It’s not cancer: Five common benign skin lesions15 November 2019
Heightened sun safety messaging is making Canadians increasingly familiar with their overall skin health and leading them to physician offices with concerns about suspicious skin lesions. In practice, knowing what skin lesions are not suspect can be as important as knowing what lesions are. Although skin cancer is the most prevalent cancer, the vast majority of skin lesions brought to the attention of physicians are benign. The art of practising medicine often involves effectively communicating to a patient that for many conditions, no treatment is the best treatment. On the following pages are five common but often misdiagnosed benign skin lesions that Canadian practitioners can learn to easily identify and manage.
Seborrheic keratoses or “seb kays” are harmless skin lesions that typically occur in older individuals. They represent discreet, benign proliferations of epidermal cells and are the most common of all skin tumours. Their etiology is unknown; however, they are more common on sun-exposed areas and there may be a genetic predisposition to developing them. Seborrheic keratoses tend to involve the chest or back but can occur anywhere on the skin except the palms, soles and mucosal surfaces. They generally appear as “stuck-on,” wart-like lesions that are tan to brown in colour and can vary in number from one to several hundred. They are often asymptomatic but can be itchy or painful if they catch on clothing or become irritated. Dark-coloured (pigmented) seborrheic keratoses are difficult to distinguish from other suspicious pigmented skin lesions but carry no malignant potential. The sign of Leser-Trélat is the association of an abrupt onset of multiple seborrheic keratoses with internal malignancy, most commonly gastrointestinal adenocarcinoma.1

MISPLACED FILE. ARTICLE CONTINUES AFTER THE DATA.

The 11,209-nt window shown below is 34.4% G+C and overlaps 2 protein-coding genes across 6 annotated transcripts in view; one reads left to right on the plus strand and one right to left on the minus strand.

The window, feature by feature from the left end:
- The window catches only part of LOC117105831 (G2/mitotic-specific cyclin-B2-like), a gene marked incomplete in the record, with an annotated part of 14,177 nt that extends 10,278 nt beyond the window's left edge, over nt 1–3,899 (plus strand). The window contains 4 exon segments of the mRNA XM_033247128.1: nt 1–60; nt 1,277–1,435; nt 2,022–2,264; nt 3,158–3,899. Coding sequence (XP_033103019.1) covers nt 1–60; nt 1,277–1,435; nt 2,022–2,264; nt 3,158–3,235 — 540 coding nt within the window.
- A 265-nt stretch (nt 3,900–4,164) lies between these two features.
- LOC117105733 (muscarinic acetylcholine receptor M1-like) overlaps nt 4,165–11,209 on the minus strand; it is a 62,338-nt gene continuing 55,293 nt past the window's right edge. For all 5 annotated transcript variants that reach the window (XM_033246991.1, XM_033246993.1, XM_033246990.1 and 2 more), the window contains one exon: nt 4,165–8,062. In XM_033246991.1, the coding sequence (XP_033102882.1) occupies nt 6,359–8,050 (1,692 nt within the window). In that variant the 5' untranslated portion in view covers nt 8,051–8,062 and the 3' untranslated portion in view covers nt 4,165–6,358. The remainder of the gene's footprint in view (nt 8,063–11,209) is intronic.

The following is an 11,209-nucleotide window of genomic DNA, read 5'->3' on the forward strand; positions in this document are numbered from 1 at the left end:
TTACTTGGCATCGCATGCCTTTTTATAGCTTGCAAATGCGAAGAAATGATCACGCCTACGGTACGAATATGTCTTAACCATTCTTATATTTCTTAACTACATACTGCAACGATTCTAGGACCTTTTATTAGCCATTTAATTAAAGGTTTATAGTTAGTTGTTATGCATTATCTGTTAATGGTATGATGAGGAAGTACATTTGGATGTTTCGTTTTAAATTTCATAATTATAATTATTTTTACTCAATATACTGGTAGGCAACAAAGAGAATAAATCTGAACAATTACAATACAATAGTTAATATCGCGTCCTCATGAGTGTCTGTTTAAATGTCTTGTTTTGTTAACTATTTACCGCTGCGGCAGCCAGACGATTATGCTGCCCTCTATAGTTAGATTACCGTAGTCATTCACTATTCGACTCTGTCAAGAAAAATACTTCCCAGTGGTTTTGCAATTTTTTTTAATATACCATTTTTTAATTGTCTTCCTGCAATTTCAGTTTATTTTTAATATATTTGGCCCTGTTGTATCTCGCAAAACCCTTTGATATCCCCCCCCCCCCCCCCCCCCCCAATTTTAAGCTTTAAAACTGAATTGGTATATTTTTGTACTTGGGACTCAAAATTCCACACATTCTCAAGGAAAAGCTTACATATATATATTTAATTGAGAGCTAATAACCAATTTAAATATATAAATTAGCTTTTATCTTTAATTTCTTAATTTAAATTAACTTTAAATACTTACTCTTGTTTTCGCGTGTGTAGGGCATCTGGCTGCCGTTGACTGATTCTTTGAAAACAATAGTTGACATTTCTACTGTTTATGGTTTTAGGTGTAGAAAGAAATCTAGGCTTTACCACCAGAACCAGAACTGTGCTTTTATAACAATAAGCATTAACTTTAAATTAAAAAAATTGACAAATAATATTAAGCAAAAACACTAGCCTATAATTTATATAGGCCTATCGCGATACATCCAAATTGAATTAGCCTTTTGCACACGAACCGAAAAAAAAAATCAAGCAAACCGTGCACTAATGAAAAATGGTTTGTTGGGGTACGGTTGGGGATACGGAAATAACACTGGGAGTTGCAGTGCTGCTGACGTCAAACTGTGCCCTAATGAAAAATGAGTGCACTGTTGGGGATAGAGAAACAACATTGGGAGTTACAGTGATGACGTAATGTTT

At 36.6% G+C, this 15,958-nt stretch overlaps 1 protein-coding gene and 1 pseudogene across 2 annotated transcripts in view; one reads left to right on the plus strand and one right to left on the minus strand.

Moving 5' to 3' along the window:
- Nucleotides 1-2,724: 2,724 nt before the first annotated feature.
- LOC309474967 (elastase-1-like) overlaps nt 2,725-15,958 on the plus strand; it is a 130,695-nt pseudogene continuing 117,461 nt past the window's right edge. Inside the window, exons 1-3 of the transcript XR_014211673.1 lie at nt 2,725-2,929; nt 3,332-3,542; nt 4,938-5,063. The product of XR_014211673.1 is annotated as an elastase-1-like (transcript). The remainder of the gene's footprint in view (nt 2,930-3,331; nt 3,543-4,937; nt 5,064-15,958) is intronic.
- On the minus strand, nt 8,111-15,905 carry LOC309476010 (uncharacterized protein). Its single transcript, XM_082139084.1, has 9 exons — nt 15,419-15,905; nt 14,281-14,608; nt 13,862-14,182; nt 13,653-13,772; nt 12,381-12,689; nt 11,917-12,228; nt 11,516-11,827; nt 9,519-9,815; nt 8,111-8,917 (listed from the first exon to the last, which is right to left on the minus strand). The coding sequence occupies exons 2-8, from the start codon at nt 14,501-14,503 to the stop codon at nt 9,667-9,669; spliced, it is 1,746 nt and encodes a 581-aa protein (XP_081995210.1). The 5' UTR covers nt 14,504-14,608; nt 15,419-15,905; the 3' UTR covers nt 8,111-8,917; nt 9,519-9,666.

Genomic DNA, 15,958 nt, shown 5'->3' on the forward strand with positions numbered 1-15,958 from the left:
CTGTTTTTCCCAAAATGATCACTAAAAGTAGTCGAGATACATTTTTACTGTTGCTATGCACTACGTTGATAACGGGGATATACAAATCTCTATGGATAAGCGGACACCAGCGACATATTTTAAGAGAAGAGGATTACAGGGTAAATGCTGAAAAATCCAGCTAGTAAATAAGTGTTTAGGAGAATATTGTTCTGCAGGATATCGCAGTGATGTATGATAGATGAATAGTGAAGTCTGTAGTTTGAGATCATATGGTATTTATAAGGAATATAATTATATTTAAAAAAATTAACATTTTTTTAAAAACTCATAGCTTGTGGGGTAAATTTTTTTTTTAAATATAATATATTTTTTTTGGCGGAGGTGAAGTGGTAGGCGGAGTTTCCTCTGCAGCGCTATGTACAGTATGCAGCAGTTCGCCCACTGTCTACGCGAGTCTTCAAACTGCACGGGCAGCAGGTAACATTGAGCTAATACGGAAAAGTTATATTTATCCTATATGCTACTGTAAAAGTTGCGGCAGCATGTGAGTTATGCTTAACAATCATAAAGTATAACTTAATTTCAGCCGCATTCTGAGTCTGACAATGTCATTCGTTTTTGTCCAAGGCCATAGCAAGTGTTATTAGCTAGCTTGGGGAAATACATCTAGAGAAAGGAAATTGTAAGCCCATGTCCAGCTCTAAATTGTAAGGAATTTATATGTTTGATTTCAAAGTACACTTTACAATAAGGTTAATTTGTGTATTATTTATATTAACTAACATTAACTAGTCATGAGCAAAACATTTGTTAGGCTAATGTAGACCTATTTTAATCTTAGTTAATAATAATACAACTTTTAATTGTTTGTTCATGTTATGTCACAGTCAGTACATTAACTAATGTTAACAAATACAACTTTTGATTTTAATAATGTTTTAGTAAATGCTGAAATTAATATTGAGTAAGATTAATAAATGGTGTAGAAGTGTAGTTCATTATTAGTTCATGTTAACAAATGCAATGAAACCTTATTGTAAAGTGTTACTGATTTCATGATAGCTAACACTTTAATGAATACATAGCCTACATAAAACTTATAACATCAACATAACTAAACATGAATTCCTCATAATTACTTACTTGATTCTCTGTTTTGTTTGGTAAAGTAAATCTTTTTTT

Dermatosis papulosa nigra lesions are benign variants of seborrheic keratoses that present as small, hyperpigmented, keratotic papules typically developing on the face of patients with darker skin.
The diagnosis of seborrheic keratoses is clinical; however, ambiguous lesions should be biopsied to rule out an atypical nevus or melanoma. The main differential diagnoses of seborrheic keratoses include common warts, epidermal nevi, dermal nevi, dysplastic nevi and melanoma. Treatment of seborrheic keratoses is not necessary but liquid nitrogen is commonly used to remove them. Electrocautery, curettage, surgery and CO2 laser have also been employed.
Granuloma annulare is a benign inflammatory skin condition characterized by single or multiple lesions often arranged in a ringed (annular) configuration. Granuloma annulare is twice as common in women as it is in men, occurs in all age groups and has no racial predilection.